Dizziness and/or vertigo is one of the common central nervous system (CNS) adverse events of triptans [9]. Goadsby et al. [10] propose that few CNS side effects may represent the unmasking of disease-related symptoms when headache is relieved, and it may not be direct effects of the drug. Kolevo [11] demonstrated the disappearance of headache (and induction of vertigo) by stimulation of the vestibular system with cold irritation of the ear during migraine attacks. From these two observations, it may be inferred that an inverse relationship exists between headache and vertigo of migraine. Absence of headache or markedly attenuated headache during most of the vertiginous episode of MV further strengthens this view (of inverse relationship). Various hypotheses have been proposed for MV, all of which are derived from presumed pathophysiology of migraine [12]. Many authors have proposed that episodes of vertigo associated with migraine could be explained on the basis of vasospasm of the internal auditory artery [12]. Abnormal distension of meningeal blood vessels and consequent activation of the trigeminal neuron system, the principal pathophysiolgy of headache of migraine [6], is exactly opposite to the pathophysiology of the proposed hypothesis of vertigo (i.e., vasospasm of the artery). It means that suppression of headache may induce or aggravate vertigo or vice versa. Headache and dizziness are not reported as side effects of various triptans over placebo in healthy volunteers [13]. Marano et al. [14] suggest that painful trigeminal stimulation can induce an imbalance of the vestibular system in migraine patients and possibly explain predisposition to vertigo. It is hard to define the exact mechanism of suppression of vertigo and induction of headache in our patients. We suggest that neuromodulation by triptan of the link between the vestibular and trigeminal system may be the reason for the inverse relationship and possible explanation of headache in our patients. However, it is hard to define the exact mechanisms of neuromodulation (as we lack any hypothesis in literature).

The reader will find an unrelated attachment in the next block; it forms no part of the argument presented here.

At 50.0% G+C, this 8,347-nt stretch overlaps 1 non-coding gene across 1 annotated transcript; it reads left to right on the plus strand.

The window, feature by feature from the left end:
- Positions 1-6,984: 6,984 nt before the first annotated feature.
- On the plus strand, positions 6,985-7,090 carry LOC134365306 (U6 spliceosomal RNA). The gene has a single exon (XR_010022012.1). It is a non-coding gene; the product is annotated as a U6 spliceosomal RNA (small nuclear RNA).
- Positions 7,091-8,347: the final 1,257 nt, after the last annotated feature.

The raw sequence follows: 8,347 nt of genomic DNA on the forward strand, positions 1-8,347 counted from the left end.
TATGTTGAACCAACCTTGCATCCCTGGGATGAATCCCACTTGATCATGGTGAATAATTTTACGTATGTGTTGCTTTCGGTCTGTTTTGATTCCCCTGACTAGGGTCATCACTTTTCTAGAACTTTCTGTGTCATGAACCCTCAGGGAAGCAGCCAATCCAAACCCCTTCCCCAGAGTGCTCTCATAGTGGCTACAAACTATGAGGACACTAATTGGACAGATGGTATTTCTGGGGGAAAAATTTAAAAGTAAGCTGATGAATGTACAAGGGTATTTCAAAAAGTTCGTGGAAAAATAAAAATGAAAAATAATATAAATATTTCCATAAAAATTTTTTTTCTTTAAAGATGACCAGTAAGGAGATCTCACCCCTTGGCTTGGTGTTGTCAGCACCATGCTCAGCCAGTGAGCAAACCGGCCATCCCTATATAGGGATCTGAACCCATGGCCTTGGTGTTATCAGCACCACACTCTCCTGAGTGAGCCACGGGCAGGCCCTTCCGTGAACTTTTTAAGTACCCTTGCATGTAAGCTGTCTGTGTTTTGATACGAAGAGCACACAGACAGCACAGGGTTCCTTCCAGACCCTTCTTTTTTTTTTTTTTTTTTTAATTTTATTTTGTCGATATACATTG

Triptans typically elicit vasoconstriction [6]. However, there are reports of small but significant vasodilatation by sumatriptan, especially of small-sized vessels [15]. Aggravations of migraine after triptan administration have been explained by this vasodilator property of sumatriptan [16]. This vasodilator property of triptans may be another explanation for the induction (or aggravation) of headache in our patients.

Review of literature and our observations suggest that aggravation or appearance of headache in patients of MV may be one of the adverse events of triptans. Further studies are essential to know whether headache aggravations or appearance of headache in MV patients are attack-related events, patient-related effects or drug-related events. Investigation of the pathophysiology of MV, systematic evaluation of triptans and other drugs in patients of MV, and better understanding of the relationship between headache and dizziness in patients of migraine and MV, will probably solve the problem.



Source of support/funding: No grant or support was required.

Conflicts of interest


Authors’ Affiliations

Department of Neurology, Medical College, SSG Hospital, Baroda, India


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© Springer-Verlag 2008